comedic inspiration is all around – a college and the “rehab bar” nearby!

comedian jan in wi

1600 Pennsylvania Avenue. Menchies. Any place where there’s a president or yogurt. Since I write a lot of topical material, I scour the New York Post, New York Daily News, and websites Newser and Fark. I look to things that happen in my personal life — like serving on a jury or falling out of tree.

How do you know something is funny before you sell it or use it?

Sometimes you don’t. That’s why it takes years for comedians to hone their acts. They’re constantly trying new material. It’s a numbers game. From a writing standpoint, the more you write, the better the odds something funny will come out. I shoot for writing a set-up that is true and conversational; not forced. The better the set-up, the easier, the more organic the punch-line. The best punchlines are short and mostly true except for one word, reference or tweak. I also ask,”Is this easy to say? Is this in the client’s voice? Will this particular audience I’m writing for get the joke?”

What advice would you give to a non-comedian who wants to spruce up their speech or office memo with a bit of humor?

Make sure its appropriate. Don’t tie in sex or politics or anything that could be controversial. You risk alienating parts or all of your audience. Use in-house terms. Be aware of trends and catch phrases that you can tie in — binge-watching, selfies, etc. Look for connections from pop culture, your personal life and the actual speaking environment. The more familiar (insert movie title here), the more personal (insert airport horror story here) the more relevant to the speaking environment (insert joke about the polar bear on stage) the better you will connect with your audience.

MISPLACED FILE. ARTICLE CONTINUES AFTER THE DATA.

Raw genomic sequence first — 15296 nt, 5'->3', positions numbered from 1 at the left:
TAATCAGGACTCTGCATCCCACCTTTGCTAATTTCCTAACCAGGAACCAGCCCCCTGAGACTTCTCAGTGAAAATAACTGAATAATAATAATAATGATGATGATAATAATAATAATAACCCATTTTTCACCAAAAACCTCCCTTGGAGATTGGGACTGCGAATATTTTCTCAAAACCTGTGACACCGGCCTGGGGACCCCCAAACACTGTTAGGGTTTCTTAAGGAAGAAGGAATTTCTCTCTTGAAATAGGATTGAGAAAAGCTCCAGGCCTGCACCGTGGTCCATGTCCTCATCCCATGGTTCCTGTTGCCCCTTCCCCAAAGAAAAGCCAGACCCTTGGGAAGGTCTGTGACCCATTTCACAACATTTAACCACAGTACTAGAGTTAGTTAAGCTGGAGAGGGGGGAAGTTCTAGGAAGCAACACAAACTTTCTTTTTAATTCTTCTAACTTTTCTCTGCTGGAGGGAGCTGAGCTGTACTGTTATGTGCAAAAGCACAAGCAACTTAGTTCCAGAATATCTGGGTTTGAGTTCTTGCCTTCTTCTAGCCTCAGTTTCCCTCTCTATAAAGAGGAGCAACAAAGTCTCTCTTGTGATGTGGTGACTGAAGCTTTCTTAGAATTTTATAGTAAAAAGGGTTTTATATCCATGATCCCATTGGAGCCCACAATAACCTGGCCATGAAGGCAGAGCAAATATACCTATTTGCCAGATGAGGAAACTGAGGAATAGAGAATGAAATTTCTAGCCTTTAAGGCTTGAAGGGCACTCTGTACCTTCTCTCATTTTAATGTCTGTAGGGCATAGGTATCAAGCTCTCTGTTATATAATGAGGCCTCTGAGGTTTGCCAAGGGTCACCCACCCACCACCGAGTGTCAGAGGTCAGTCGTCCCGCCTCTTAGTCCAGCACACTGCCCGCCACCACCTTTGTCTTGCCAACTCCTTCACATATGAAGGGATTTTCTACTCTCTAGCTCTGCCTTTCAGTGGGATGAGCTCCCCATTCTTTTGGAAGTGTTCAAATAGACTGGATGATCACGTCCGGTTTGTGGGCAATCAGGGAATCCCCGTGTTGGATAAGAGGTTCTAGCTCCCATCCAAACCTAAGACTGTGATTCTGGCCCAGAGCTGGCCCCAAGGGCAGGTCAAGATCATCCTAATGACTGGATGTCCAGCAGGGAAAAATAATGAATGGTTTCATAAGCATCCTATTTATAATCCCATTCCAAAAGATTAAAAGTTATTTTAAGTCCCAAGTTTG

What is your best comedy writing tip?

Don’t write punchlines. At first. Trying to think of a joke off the top of your head can be daunting and defeating. Make lists of people, places, things, events that relate to your topic. Write statements about your topic. Ask questions about your topic. Who else can I put in here? What does this sound like? LOOK FOR CONNECTIONS FIRST. The more information you have, the easier to write

Why do you like writing comedy?

Making people laugh is the ultimate connection. It’s very fulfilling to know I have the ability to do that. I did it once on October 21,1997. Been tough ever since.

Five (Of The Many) Reasons Jon Stewart Is Funny

Jon Stewart’s announcement

that he’s moving on from the Daily Show was hard to hear, because he really built up the show and created a HUGE following. He got people to actually enjoy the news – that’s tough.